And so each Friday I’d go cash my check, after the job, when the kids were still in school, and the wife was still at work. I didn’t make a whole lot, enough for the bills, the basics, and a few beers. From there I’d walk up a few blocks to the old neighborhood, Hell’s Kitchen, now full of fags and bankers, not like when I was a kid. I’d pop into Rudy’s Bar, a place my dad, grand-dad, all the Dolan men had thrown a few back in. Wasn’t owned by Rudy any more, but I liked drinking there, reminded me of those old days.
Happy hour started at noon and the bar, for three or four hours, was filled with Shriner types: old guys on pensions, who drank beer for lunch, and had built the city with their hands. Retired steel workers, bus drivers, gray haired guys who reminded me of those old men I loved and looked up to as a kid filled the place. Rudy’s still had the Working Man’s Special, a shot and a cheap can beer. I’d suck two maybe three down before I’d have to get back on the train to Brooklyn, for Diane’s end-a-the-week Mac-and-Cheese.
So it’s Friday afternoon, Yankee’s are on the tube, two o’clock, Jimmy’s behind the bar and I’m just sipping my beer, when I see this guy who I never seen before pacing around the back-a-the bar. I’m thinking to myself, what wrong with this schmuck? Why is he in here? And why does this guy look so miserable? He’s made three maybe four calls on the payphone, and I look over at Jimmy, and he shoots me this look like why’s this forty dollar hair cut in a Bloomingdales suit in here with the shriners on Friday afternoon? And why doesn’t he have a cellphone?
The haircut walks over, sits down at the bar, and orders up a single malt. The guys in the place all look at him. Now the locals are guys who drink single malt once a year on their birthdays, but when they see the suits no trouble they go on with their small-talking, staring, and sipping. Jimmy pours this guy’s drink, and the guy pays him. I looking at Mr.GQ, out of the corner of my eye, and see that the guy’s suffering. He’s one sad looking chump. I see sweat on his far head, and his suit looks like he’s slept in it. He finishes up his drink and calls for another.
He’s spending some cash, so I know Jimmy’s thinking that this white collar might make his tip jar a little heavier. And Jim seeing the lucrative possibilities of this four train suit asks his name, “I ain’t seen you before, what you doing around here? What do they call you?”
“Oh, um, yeah I ah, kind of new to the neighborhood, live in, you know, one of those newly renovated co-op‘s. I’m sorry Charles, the name is Charles.”
“Charlie, I’m Jimmy, that there at the end of the bar is Frankie” pointing to me “he grew up round here, isn’t that right Frankie?” I gave a nod not wanting to get involved with the suit. “Nice to meet ya Charlie—don’t worry guys round here look tough, but they ain’t. Buncha old stinks, still think the neighborhood belongs to the micks. Guys don’t realize city’s changed, do ya boys?”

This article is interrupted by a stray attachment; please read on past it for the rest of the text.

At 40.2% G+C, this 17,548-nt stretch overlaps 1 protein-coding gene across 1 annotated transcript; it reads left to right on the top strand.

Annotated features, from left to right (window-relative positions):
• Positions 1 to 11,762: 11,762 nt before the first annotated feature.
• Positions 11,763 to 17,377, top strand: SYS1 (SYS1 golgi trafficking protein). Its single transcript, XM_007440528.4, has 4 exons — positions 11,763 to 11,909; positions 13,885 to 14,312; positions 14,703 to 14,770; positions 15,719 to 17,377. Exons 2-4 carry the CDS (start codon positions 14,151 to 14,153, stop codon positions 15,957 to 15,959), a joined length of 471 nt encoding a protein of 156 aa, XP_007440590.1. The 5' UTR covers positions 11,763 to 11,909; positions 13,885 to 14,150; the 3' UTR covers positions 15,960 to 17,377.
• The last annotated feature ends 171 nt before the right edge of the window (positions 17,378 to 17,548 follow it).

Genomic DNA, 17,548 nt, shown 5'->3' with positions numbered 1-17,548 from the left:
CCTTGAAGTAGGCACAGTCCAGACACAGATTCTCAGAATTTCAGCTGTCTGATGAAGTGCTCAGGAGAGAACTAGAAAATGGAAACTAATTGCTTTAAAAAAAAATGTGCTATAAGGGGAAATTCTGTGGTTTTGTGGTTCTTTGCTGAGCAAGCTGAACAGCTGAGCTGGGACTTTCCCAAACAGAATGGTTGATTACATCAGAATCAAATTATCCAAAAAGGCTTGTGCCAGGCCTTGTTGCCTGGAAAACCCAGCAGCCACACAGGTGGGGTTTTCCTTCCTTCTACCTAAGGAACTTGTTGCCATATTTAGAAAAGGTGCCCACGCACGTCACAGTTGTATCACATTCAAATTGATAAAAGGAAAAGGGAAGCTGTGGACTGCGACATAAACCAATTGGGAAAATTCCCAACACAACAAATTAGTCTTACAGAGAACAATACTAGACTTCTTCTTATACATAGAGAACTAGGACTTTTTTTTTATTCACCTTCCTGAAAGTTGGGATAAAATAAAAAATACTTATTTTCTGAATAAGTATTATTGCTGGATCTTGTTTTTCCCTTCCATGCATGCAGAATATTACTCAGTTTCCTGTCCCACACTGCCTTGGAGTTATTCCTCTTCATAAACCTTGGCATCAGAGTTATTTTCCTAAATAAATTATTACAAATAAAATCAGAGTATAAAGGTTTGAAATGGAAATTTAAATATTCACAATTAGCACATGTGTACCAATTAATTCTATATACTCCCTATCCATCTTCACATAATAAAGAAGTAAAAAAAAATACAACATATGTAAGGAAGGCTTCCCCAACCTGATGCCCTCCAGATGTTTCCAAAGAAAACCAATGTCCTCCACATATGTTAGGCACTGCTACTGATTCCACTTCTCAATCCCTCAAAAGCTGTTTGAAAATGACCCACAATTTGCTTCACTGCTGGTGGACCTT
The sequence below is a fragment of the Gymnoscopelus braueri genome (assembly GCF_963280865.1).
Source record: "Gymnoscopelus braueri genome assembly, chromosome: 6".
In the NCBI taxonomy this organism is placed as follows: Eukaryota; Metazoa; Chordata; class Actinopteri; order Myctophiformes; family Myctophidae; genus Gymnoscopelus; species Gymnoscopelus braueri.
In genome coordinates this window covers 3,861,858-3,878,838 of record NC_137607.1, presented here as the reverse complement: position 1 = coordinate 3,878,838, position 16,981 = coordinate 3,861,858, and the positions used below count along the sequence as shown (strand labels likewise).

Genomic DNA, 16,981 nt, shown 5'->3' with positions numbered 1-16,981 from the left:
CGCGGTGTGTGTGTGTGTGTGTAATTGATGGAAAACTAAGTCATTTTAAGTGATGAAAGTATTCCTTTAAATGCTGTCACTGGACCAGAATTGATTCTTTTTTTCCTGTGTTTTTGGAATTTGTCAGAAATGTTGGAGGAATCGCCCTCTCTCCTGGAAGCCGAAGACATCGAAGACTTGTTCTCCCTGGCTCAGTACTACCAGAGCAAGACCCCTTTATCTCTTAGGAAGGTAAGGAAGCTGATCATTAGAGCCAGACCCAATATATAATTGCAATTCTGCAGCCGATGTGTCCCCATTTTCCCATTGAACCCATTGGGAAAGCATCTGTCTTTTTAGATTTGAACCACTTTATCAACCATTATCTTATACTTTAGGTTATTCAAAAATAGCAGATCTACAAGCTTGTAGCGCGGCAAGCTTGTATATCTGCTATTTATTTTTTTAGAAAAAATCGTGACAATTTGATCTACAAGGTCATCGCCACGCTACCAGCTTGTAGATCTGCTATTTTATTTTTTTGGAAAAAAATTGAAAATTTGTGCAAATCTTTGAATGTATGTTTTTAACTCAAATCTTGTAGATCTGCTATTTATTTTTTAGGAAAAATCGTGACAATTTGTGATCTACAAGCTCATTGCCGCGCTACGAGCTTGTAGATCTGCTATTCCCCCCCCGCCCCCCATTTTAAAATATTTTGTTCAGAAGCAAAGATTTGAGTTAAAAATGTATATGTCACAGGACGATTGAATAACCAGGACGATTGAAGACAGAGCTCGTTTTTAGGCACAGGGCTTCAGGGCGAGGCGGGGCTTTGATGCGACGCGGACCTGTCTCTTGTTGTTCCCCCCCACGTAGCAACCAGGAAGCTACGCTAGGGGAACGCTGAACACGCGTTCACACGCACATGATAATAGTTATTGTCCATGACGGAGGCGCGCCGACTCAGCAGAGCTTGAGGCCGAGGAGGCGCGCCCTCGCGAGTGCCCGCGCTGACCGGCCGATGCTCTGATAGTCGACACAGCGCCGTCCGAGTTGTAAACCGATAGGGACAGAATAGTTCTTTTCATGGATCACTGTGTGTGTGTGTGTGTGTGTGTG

Charlie’s sipping his third, when he starts patting himself, like he’s on fire. Pulls out this fancy contraption, thing looks like a god-damn space computer, Jimmy and I don’t realize it’s a phone till he sticks it on his ear.
Charlie rushes out of the place, leaving his coat, and Jimmy and I like two school girls start gossiping. “What’s this guy’s deal?” “Maybe insider trading or something? I saw something in the Post about two guys, made millions lying.” Jimmy whispers this. “Nah, yah think? Ah that’s movie stuff.” And before we can come up with some crazy reason that this guy would be drinking in Rudy’s, of all places, he wanders back.
“Sorry about that Jimmy, god s’been a day.” “Ah don’t worry Charlie, I knew you’d come back. If not I would hocked that fancy coat of yours to pay for that third drink.” They both laugh. “No it was just a friend about this girl, woman really, she…” “Go on kid confess. Before we go to the priest, air our sins to God, we all got a bartender we prep it with.” “It’s just—I met this chick, got be last spring by now. Jim she’s the most beautiful woman I have ever seen. She’s the whole package. I met her one night, when I was out with a few colleagues after work, laying out a business model over drinks. We’re in the Hudson Library Bar, you know where that is?” “Yeah in the Hudson Hotel, had a cousin who was bell hop there.” Jimmy was crouching over the bar, like he was this guy’s therapist or something. “Ok. So the guys I work with leave, and I stay back, sipping on a few drinks checking out the crowd. And in she walks. There was something about her, it was in her eyes. I can’t explain, except, I don’t know: you ever see a woman, look in her eyes, and know she’d be good in bed?” “Yeah,” Jimmy now hooked “I married her.” “So you do know what I mean—ok, she and I get to talking at the Hudson and in a flash, were back at my place. I swear it lasted four hour, and was the best I ever had.”